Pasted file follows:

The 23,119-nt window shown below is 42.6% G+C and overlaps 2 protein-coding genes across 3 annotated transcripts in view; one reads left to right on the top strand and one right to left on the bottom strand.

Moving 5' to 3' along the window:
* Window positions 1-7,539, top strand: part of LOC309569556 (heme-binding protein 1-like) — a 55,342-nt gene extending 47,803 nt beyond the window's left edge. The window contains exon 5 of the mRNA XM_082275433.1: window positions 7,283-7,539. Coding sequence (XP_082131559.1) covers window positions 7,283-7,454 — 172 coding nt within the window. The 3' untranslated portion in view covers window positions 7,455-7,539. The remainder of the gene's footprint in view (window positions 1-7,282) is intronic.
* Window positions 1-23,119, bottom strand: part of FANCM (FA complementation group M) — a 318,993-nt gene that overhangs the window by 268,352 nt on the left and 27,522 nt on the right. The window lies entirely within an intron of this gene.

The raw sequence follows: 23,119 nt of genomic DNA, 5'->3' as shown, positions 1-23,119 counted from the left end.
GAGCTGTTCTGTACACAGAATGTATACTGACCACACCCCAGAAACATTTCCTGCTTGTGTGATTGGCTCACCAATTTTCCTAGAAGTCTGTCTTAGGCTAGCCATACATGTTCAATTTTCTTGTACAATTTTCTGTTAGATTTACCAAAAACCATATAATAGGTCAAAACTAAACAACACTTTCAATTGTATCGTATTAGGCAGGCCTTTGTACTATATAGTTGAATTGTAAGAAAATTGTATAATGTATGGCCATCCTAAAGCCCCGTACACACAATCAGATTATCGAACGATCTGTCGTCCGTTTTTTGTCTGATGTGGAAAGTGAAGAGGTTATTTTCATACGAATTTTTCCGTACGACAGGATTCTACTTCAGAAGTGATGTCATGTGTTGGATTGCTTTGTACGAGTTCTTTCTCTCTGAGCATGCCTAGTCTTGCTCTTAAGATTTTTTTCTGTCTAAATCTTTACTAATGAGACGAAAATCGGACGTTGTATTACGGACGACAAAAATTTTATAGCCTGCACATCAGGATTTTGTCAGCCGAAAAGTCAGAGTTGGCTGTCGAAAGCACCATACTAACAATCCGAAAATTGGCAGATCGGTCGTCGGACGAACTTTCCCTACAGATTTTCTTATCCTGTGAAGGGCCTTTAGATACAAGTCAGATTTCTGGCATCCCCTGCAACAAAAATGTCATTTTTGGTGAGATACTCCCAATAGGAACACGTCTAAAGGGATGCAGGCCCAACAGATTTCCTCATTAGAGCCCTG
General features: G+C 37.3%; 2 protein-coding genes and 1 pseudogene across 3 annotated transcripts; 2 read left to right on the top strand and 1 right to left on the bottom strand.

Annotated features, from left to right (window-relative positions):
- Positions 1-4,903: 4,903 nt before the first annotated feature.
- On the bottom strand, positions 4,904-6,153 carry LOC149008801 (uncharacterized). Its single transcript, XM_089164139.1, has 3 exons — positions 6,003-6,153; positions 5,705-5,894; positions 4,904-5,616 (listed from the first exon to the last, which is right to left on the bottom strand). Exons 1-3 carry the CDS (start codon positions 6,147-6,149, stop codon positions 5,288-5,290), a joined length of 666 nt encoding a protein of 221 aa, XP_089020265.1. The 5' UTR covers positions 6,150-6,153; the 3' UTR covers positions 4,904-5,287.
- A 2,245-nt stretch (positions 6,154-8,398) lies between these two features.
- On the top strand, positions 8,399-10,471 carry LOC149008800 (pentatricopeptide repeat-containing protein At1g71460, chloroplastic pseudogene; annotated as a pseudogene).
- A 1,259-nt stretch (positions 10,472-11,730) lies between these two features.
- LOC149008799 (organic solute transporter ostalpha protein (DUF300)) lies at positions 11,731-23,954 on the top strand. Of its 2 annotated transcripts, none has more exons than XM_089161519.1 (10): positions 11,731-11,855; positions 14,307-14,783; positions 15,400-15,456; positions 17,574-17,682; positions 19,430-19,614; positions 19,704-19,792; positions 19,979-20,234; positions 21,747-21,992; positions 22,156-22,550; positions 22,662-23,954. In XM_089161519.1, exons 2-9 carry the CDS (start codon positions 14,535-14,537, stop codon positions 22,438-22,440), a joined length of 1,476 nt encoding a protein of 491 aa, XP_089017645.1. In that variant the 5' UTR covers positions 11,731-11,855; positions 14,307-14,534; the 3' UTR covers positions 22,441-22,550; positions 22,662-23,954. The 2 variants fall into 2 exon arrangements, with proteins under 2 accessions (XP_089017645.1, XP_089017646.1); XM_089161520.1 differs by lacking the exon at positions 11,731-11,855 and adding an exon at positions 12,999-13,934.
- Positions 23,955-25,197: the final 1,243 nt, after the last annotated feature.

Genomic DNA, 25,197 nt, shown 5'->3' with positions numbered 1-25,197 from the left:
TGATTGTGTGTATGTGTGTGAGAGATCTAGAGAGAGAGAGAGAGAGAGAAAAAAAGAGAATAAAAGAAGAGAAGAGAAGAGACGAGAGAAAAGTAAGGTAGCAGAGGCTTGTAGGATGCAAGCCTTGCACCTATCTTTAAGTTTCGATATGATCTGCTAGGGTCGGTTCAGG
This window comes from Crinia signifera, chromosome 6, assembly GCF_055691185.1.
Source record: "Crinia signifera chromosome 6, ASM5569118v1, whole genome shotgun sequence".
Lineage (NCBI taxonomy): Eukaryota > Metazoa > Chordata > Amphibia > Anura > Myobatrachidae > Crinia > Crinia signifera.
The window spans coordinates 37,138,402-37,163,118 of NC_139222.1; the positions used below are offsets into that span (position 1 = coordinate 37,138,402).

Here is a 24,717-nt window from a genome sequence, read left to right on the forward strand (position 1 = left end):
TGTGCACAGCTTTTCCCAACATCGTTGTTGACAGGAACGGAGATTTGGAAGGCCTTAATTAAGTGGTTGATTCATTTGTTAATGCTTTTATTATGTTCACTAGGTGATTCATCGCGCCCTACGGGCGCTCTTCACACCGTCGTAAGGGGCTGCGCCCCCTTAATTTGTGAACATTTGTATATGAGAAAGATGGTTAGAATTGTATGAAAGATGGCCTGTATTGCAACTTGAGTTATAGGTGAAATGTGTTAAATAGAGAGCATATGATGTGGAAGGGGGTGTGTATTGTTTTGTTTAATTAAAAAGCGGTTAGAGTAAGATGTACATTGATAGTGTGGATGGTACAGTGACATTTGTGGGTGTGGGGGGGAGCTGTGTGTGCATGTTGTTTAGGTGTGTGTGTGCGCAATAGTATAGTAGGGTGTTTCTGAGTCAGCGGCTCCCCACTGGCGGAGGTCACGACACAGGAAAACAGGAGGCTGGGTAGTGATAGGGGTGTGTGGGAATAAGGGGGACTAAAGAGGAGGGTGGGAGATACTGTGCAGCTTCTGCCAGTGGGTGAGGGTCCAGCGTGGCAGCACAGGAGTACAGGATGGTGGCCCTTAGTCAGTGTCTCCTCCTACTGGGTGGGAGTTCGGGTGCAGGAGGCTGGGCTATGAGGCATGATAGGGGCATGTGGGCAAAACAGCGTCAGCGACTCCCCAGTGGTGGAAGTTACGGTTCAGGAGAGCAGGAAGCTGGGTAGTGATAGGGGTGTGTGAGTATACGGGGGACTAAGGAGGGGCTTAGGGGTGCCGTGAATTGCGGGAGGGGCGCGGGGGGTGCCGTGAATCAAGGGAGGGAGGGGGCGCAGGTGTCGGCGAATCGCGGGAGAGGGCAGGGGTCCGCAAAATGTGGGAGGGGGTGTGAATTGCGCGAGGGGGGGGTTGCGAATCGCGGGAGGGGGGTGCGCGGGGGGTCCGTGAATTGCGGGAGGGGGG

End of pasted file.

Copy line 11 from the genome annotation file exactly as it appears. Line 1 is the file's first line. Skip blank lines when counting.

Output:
- A 2,245-nt stretch (positions 6,154-8,398) lies between these two features.